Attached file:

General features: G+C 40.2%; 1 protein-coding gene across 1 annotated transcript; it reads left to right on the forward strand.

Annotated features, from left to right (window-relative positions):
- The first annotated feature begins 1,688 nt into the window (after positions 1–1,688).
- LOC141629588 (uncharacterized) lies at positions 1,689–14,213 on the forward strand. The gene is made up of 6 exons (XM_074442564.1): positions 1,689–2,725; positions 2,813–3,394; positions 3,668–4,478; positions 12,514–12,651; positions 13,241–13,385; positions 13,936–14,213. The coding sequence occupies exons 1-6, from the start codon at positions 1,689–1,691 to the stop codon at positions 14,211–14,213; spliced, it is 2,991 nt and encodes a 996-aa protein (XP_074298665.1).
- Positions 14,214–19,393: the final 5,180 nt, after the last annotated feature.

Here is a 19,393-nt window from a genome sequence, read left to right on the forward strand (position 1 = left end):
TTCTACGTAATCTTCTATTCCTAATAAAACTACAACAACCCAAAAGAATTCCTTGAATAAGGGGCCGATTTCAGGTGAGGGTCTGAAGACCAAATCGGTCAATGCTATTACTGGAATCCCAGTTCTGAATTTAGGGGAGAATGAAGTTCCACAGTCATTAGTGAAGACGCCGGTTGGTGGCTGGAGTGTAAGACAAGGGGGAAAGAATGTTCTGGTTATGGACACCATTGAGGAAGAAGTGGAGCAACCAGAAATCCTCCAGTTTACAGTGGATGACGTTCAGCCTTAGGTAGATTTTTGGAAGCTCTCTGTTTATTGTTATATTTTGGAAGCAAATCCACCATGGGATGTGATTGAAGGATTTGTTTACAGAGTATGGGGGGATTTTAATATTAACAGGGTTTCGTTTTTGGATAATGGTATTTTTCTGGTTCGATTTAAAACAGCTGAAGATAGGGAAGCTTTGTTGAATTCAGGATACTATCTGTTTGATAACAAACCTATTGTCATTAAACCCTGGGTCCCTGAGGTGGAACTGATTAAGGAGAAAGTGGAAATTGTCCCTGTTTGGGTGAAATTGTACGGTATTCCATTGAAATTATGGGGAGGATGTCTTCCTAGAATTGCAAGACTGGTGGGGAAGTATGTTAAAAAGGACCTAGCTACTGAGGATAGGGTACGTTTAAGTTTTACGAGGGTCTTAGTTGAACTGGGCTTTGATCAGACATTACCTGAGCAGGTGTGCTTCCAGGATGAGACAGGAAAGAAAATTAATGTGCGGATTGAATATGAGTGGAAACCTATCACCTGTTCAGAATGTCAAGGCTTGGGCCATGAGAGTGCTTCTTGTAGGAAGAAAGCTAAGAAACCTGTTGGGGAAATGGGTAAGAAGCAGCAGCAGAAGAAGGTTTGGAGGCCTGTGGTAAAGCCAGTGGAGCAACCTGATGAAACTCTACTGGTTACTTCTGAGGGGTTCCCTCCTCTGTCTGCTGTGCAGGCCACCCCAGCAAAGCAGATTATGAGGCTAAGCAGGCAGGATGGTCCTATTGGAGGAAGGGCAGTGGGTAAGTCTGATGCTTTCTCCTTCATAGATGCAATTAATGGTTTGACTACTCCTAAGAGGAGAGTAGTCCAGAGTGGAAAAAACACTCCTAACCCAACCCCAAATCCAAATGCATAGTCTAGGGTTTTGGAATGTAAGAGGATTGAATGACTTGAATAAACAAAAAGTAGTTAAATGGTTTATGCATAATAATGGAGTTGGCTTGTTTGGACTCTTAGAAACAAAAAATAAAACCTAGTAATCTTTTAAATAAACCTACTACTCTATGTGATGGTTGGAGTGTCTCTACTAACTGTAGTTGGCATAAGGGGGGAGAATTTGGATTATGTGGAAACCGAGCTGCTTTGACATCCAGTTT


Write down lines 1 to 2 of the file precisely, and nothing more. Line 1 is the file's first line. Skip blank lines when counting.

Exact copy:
General features: G+C 40.2%; 1 protein-coding gene across 1 annotated transcript; it reads left to right on the forward strand.

Annotated features, from left to right (window-relative positions):